Your insurance company is required to defend you against lawsuits from anyone else involved in the crash, so long as you haven’t violated the notice clause.
In no-fault insurance states, you must turn to your own auto policy for injury coverage.
Some people prefer to file a first-party claim with their insurance company to take care of their vehicle repairs under their collision coverage. In turn, their company will recover the costs from the at-fault person’s insurance carrier.
Working with your own insurance company is often easier than dealing with the adjuster from the at-fault driver’s insurance company. Using your no-fault PIP coverage for injury claims, or your collision coverage for vehicle repairs, means you won’t have to prove the other driver caused the accident.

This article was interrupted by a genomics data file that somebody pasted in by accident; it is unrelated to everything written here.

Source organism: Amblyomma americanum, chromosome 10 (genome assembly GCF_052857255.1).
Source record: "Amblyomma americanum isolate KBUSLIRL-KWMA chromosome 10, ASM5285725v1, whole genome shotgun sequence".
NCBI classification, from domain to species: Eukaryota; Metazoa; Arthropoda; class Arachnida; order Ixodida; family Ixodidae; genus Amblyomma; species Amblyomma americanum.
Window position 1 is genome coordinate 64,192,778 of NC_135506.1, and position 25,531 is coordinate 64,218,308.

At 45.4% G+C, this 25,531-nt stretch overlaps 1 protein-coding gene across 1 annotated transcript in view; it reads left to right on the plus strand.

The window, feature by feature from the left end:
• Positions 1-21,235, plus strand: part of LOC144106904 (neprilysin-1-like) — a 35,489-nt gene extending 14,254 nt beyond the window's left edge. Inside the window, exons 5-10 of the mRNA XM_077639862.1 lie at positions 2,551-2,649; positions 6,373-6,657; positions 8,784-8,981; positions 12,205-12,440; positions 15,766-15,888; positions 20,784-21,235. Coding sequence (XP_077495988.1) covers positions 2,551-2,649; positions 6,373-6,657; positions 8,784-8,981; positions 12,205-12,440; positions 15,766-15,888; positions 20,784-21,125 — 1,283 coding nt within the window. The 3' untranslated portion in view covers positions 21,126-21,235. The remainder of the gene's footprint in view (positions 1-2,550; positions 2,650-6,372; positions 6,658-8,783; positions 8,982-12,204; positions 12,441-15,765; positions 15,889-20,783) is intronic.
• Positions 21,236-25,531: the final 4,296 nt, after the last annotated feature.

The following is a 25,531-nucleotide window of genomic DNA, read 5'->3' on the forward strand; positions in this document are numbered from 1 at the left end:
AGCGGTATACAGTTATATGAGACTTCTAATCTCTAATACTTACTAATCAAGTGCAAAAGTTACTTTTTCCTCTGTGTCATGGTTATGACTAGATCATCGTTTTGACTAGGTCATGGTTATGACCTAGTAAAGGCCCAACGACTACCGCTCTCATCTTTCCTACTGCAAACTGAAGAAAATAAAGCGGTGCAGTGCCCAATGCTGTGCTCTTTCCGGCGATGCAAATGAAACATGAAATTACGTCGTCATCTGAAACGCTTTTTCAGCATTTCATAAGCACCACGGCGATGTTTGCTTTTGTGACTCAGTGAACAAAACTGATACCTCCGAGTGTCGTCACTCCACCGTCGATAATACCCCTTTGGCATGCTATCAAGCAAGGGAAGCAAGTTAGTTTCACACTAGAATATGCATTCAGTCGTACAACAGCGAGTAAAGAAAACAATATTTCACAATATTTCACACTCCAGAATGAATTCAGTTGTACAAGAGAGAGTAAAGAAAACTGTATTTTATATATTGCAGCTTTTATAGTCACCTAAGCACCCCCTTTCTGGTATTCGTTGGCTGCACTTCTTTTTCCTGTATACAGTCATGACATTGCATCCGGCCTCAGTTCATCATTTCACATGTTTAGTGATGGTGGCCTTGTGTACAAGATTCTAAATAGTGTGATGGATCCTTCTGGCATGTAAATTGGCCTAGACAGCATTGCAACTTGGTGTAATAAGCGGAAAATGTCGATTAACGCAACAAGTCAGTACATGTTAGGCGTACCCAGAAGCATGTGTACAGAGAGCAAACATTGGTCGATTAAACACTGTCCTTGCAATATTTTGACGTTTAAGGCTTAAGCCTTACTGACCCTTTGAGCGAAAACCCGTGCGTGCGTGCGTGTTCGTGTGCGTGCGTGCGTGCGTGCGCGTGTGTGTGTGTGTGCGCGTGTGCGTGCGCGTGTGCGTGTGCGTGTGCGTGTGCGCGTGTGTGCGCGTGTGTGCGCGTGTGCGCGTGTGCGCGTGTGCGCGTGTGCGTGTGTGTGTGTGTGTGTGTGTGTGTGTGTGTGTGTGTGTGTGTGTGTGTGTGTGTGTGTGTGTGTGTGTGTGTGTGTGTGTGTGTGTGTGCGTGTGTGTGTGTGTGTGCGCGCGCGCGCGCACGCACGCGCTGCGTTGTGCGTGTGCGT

As much as you’d like to have your claim settled quickly, for a high amount, it probably won’t happen when you file a liability claim against the other driver’s policy.
First Contact with the Adjuster
Shortly after notifying the at-fault driver’s insurance company of the accident, you’ll hear from the adjuster assigned to your injury claim. The adjuster may call or write, and may even offer to meet with you at your home.
In your first contact, the adjuster will probably request your recorded statement and ask you to sign a release for access to your medical records. Don’t be fooled by a pushy adjuster. You are not legally required to give a statement or sign the insurance company’s medical release form.